Blood drawn from the femoral vein and examined cytopathologically may yield necrotic bone elements mixed with fat.
Pulmonary microvascular cytology, consisting of analysis of blood sampled while a Swan-Ganz catheter is in the wedge position, has proven to be useful in diagnosing FE(S). Induced sputum analysis is also a safe and non-invasive test to detect FE in SCD (
However, BAL Oil Red O-positive macrophages are frequently observed in the BAL fluid of trauma patients irrespective of the presence of FES, in aspiration pneumonia, and when the patient has received lipid infusions. To define FES, some authors have reported a cut-off of more than 5 percent of alveolar macrophages containing fat droplets, ranging from 10-100 percent (median value 46%), in cases with proven or probable FE. Others have proposed a threshold of 30 percent.
Amniotic fluid embolism
Again, pulmonary microvascular cytology (fetal cells?) consisting of analysis of blood sampled while a Swan-Ganz catheter is in the wedge position has proven to be useful in diagnosing AFE (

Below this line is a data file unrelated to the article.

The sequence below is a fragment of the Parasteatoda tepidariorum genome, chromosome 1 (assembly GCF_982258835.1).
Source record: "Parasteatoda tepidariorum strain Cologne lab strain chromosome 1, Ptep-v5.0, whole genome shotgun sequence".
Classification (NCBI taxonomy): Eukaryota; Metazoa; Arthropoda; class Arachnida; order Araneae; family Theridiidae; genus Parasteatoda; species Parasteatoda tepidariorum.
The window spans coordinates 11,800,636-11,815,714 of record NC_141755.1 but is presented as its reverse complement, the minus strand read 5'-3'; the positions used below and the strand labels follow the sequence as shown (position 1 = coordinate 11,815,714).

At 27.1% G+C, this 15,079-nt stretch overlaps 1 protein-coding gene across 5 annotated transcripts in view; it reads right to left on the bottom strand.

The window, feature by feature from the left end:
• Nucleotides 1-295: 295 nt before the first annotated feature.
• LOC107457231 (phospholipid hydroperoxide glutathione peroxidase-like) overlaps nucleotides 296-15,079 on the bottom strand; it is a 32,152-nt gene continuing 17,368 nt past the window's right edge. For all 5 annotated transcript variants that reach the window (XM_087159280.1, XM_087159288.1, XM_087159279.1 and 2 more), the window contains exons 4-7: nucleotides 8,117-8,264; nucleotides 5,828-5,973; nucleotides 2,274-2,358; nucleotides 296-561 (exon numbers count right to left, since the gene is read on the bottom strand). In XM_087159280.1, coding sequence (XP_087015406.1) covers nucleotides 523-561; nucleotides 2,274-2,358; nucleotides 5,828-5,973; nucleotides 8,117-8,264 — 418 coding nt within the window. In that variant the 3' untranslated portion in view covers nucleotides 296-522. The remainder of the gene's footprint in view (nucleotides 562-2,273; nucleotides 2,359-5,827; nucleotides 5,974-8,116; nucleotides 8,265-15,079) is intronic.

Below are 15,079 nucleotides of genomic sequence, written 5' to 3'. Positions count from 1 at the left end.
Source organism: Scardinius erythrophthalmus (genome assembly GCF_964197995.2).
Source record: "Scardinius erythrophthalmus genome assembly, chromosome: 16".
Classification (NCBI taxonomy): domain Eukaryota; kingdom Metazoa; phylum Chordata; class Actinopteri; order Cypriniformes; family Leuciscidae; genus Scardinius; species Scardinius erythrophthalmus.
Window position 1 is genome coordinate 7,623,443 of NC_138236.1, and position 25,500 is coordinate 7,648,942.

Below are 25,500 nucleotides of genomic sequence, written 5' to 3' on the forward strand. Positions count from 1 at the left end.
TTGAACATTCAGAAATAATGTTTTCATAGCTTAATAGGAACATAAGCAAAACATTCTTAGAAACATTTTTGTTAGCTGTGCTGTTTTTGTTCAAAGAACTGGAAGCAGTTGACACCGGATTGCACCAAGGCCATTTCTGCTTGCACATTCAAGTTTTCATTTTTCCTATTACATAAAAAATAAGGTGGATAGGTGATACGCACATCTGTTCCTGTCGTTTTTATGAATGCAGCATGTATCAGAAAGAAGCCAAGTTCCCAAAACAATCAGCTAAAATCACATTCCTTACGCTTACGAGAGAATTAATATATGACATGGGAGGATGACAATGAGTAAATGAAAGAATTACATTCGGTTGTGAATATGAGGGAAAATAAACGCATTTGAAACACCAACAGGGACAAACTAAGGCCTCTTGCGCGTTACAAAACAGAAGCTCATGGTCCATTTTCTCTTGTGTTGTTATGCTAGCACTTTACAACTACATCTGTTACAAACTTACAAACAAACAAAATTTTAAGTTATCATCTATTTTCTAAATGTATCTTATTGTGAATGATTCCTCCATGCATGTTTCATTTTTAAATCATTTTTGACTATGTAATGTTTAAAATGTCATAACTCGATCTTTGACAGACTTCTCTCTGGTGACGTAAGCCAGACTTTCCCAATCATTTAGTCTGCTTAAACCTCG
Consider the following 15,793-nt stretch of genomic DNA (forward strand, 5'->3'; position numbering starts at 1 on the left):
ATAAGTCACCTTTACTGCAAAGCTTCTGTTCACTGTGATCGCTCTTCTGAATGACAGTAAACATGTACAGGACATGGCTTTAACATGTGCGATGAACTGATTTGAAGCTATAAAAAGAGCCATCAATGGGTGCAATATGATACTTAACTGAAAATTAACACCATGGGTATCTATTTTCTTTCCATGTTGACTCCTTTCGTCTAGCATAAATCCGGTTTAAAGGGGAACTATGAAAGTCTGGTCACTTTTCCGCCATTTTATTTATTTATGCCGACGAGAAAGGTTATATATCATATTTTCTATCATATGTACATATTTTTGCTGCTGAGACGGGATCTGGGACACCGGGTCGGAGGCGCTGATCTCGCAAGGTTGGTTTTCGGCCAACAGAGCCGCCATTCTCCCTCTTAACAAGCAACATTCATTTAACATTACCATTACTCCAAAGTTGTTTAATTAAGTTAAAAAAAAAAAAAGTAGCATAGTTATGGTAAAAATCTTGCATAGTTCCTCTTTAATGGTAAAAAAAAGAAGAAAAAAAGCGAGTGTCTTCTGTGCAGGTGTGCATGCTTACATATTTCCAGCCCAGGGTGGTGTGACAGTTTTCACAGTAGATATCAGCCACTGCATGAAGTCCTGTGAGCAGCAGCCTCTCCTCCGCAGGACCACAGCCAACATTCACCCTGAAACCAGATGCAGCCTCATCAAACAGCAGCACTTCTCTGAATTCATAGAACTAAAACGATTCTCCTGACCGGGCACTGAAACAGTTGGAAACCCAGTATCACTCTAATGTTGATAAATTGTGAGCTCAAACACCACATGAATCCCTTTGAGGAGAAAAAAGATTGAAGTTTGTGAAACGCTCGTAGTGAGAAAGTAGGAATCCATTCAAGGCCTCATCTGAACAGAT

Papanicolaou staining showing fetal keratinocytes surrounded by inflammatory cells in the pulmonary arterial blood taken from a Swan Ganz in wedged position (Reprinted with permission from Huybrechts et al. Acta Cardiol 2006; 61:643-646)
Fetal sqaumae in the bronchoaveolar lavage fluid of a patient with massive amniotic fluid embolism (Reprinted with permission from Pluymakers et al. Resuscitation 2007; 72: 324-332)
TKH-2 immunostaining is a more sensitive method than Alcian blue staining for detection of AF-derived mucin in lung sections.
Tumor macroembolism is clinically indistinguishable from thromboembolism, so the diagnosis is achieved mostly through autopsy.
Obtaining a suitable sample of blood from the pulmonary capillary bed for tumor cells again requires that blood be aspirated from the distal port while the catheter is in the wedged position to avoid malignant cells from "upstream" (e.g., the liver) contaminating the sample. Blood is subsequently either filtered or spun down, and the remaining cells stained using the Papanicolaou method. The interpretation of such samples proves to be challenging, as megakaryocytes and endothelial cells may mimic malignant cells.